Netherlands - Stroopwafel
Although there are a number of reasons that might be cause for Dutch happiness, including their love of canals and tulips, relaxed stances on drugs and sex and the number of windmills found in the countryside, we think stroopwafel might have something to do with it as well. The cookies, which originated in Gouda, a city known for other delicious reasons, consist of a thin layer of caramel-like syrup sandwiched between two wafers. In The Netherlands, stroopwafels are traditionally accompanied by coffee or tea and served on top of mugs, where the cookies are left to sit and soften for a few moments before being devoured.
Canada - Poutine
Canada, our friendly neighbors to the north, are known for many things besides their love of hockey and, ya know, overall openness and respect towards every person they ever meet. However, it is poutine, the Quebecois gift that keeps on giving, that the happiest country in North America has become so well-known for. Poutine is simple, a bead of french fries smothered in fresh cheese curds and brown gravy. However, much like pizza or burgers or tacos, you can find poutine with every topping imaginable, most often accompanied by an enthused customer who may or may not have had a few Molsons prior.
New Zealand - Hand Pies
One of the great pleasures of touring through New Zealand's two islands are the roadside bakeries that dot the landscape. Although you can expect to find any number of tasty pastries in a proper Kiwi bakery, hand pies are the most popular and most beloved. Originally brought over by the British, hand pies are the perfect breakfast or lunch on the go and with fillings ranging from bacon and egg to mince beef and cheese to curry chicken, the number of pies to try can only be outmatched by the range of New Zealand's varied landscape itself.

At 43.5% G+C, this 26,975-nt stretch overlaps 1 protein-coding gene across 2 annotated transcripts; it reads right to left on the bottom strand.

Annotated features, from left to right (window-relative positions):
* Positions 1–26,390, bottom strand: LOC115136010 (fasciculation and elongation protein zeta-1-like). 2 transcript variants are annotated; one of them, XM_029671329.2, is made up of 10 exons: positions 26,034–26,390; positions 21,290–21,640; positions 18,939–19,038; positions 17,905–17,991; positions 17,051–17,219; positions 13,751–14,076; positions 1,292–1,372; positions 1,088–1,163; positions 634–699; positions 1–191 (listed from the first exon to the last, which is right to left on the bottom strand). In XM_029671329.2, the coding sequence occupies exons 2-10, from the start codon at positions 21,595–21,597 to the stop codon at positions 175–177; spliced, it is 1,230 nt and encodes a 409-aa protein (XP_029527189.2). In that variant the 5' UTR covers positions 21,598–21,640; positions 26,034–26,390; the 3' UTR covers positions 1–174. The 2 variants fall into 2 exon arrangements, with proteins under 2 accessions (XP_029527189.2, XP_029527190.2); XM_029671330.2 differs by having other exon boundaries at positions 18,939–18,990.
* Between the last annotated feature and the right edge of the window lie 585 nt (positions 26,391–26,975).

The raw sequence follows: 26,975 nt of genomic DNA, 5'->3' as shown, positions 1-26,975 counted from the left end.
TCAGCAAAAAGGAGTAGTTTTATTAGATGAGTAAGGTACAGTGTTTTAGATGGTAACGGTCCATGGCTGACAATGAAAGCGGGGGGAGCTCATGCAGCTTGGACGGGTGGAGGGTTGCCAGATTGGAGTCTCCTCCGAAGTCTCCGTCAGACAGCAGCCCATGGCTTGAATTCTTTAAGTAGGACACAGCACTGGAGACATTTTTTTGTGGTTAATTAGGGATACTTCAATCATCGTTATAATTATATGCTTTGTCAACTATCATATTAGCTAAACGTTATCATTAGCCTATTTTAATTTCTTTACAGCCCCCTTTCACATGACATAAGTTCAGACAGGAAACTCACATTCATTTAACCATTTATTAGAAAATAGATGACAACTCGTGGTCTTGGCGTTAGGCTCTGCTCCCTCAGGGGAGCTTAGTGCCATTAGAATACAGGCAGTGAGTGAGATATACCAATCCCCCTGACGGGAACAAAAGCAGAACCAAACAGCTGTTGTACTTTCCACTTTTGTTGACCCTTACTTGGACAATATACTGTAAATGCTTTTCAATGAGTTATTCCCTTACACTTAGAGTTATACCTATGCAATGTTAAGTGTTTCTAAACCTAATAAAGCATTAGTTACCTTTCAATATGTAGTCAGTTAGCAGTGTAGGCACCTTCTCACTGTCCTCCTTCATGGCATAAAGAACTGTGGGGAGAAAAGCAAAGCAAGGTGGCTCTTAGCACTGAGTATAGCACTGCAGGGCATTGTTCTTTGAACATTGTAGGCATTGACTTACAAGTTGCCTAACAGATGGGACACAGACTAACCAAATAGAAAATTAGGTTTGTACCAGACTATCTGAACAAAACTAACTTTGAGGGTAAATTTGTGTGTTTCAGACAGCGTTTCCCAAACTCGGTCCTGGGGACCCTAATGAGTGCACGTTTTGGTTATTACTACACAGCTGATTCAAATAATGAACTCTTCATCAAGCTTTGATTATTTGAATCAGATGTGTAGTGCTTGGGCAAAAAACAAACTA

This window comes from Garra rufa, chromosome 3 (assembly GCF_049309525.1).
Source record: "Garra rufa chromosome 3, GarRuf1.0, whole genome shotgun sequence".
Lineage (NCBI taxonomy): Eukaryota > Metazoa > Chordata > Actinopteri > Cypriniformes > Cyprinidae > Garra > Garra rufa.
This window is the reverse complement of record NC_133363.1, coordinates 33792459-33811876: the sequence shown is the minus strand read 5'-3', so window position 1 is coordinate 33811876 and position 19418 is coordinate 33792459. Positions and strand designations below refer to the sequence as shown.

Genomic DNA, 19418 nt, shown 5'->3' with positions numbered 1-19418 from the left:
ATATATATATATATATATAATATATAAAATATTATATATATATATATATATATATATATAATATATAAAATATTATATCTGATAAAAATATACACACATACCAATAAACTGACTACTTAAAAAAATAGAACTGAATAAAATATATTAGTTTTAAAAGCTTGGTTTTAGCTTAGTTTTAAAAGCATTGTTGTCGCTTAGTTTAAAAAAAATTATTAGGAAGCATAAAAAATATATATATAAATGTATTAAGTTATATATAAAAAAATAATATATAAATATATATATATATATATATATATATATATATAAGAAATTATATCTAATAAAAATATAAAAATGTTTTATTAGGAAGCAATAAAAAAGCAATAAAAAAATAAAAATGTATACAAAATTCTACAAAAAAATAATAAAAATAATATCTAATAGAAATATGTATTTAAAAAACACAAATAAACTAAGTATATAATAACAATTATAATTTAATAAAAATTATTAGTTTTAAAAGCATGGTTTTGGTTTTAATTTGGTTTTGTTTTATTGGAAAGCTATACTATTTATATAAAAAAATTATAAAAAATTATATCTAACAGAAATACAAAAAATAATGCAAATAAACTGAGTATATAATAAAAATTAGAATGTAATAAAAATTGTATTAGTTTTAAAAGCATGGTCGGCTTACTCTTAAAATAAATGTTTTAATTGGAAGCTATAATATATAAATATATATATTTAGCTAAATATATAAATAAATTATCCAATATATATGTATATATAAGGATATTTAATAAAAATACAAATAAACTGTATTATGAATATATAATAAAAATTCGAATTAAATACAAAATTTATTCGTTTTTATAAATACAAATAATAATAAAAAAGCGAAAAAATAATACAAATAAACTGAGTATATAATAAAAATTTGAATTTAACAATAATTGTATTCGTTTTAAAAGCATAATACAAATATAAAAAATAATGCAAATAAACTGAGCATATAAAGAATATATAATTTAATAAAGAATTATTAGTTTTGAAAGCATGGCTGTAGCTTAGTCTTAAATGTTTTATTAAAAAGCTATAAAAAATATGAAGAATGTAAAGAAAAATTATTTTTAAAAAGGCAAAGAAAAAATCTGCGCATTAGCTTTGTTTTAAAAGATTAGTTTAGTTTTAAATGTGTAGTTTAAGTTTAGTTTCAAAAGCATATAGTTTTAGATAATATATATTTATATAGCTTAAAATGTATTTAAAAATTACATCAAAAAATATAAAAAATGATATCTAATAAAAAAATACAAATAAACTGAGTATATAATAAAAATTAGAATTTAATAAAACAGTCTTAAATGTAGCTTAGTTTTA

Australia - Tim Tams
Talk to any Australian expat about foods they miss from home and Tim Tams will undoubtedly be brought up. The classic Aussie cookie, which consists of two malted biscuits separated by a light chocolate cream filling and coated in a thin layer of chocolate, has been around since the mid-1960s and invokes nostalgia in Aussies young and old. When serving as dessert to a Coat of Arms burger, there may be no more legendary Australian meal imaginable.
Sweden - Meatballs and Lingonberries
Sweden, creators of Ikea, Volvo and the subject of mass culinary ridicule from the hands and mouth of a muppet since the 1970s, loves its meatballs, which could certainly explain why the country's inhabitants are so happy all the time. In particular, the classic combination of Swedish meatballs and lingonberries, a fruit that tastes similar to cranberries and is often times made into jam, can be found on dinner tables across the country. Even as Sweden becomes a destination for forward-thinking Nordic cuisines, Swedes will continue raising their spirits through the long cold winters with the help of meatballs and lingonberries. And maybe some encouraging words from the Swedish Chef.